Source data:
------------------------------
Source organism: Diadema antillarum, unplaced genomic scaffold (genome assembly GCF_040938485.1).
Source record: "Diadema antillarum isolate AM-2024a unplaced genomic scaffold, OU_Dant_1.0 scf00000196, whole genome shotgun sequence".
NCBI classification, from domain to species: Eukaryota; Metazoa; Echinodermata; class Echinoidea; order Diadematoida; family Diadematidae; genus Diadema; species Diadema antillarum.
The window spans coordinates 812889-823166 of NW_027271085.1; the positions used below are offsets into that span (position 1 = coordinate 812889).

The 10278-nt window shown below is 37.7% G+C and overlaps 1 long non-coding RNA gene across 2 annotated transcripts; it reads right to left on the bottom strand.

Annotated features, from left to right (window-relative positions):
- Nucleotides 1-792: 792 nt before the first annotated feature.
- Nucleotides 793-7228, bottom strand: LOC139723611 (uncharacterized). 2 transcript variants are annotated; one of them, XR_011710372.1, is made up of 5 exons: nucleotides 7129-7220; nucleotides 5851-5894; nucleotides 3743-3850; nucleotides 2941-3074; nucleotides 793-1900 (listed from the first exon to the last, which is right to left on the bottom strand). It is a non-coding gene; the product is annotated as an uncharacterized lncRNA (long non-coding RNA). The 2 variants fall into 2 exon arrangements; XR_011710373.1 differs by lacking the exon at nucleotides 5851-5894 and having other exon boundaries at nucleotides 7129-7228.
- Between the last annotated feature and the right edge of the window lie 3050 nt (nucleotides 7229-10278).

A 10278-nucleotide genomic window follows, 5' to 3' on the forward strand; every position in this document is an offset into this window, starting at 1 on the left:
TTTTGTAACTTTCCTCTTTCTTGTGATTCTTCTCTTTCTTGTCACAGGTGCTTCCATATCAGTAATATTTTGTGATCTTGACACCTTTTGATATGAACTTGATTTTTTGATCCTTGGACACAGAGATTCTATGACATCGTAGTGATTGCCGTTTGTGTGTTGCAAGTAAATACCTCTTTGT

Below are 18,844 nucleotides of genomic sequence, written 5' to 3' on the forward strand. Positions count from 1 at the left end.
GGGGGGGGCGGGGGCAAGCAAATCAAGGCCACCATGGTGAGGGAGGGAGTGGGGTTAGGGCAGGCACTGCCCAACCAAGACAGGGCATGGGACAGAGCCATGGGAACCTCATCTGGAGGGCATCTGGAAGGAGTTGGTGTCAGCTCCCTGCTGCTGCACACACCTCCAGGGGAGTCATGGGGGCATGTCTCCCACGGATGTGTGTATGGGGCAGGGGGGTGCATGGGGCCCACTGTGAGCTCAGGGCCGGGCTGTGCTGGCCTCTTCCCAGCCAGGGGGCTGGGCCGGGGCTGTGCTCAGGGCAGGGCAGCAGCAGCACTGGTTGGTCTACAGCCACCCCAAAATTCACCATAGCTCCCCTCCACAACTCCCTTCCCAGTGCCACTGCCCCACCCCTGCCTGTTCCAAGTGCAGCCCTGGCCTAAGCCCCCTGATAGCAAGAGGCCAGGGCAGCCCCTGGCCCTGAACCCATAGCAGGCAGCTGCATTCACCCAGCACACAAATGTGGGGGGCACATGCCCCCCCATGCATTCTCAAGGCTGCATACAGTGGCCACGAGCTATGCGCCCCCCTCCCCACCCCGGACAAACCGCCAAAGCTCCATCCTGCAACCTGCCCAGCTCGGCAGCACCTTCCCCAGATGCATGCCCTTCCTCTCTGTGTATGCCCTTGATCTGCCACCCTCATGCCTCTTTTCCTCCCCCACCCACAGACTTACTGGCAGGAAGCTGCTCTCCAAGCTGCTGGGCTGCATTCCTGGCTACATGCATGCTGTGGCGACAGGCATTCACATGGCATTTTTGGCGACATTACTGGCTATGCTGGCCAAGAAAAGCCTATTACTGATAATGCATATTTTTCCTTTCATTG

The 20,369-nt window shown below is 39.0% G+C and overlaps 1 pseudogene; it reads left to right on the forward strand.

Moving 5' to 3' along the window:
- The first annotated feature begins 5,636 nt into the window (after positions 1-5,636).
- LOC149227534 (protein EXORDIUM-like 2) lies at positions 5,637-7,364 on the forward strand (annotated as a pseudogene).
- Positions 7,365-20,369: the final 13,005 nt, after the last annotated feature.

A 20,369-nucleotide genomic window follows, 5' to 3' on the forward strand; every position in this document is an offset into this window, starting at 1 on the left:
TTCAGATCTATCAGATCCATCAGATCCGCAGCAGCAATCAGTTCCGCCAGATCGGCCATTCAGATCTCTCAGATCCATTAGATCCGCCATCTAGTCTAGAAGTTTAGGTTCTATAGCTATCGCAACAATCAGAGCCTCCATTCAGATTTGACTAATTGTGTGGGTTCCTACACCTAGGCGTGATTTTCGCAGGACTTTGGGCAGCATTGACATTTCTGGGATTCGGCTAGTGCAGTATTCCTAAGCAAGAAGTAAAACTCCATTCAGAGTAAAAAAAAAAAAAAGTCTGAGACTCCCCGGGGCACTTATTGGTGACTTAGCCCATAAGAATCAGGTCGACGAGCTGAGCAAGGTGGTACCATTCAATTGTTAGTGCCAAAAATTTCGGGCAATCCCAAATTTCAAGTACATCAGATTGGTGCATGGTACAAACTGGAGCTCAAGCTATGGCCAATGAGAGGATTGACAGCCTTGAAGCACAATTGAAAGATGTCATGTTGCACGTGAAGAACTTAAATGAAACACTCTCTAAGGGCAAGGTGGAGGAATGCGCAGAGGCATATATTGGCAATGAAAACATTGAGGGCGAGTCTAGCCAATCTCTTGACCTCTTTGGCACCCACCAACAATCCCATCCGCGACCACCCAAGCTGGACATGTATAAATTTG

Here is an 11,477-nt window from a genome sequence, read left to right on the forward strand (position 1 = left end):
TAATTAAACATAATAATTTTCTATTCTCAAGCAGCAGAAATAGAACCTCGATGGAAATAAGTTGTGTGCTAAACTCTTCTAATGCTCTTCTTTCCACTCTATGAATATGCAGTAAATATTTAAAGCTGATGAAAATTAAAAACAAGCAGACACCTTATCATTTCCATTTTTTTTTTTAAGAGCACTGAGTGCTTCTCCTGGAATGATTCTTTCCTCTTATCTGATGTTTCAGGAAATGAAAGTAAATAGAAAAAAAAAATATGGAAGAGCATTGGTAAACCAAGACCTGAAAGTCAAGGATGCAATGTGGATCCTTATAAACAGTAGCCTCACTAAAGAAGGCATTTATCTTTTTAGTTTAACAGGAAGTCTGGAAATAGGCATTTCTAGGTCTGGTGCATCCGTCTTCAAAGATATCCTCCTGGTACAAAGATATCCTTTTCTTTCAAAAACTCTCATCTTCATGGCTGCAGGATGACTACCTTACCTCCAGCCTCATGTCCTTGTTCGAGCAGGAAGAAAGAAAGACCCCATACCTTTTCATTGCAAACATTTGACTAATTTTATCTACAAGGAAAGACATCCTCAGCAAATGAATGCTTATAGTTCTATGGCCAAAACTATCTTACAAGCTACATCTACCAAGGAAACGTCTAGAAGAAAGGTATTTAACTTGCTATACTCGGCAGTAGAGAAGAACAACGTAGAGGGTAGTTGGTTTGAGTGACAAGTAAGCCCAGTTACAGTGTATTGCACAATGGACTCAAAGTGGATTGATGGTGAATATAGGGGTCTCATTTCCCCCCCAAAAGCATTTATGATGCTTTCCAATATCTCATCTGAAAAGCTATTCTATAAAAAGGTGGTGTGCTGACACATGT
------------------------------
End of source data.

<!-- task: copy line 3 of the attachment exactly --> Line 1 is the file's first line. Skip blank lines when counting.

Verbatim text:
NCBI classification, from domain to species: Eukaryota; Metazoa; Echinodermata; class Echinoidea; order Diadematoida; family Diadematidae; genus Diadema; species Diadema antillarum.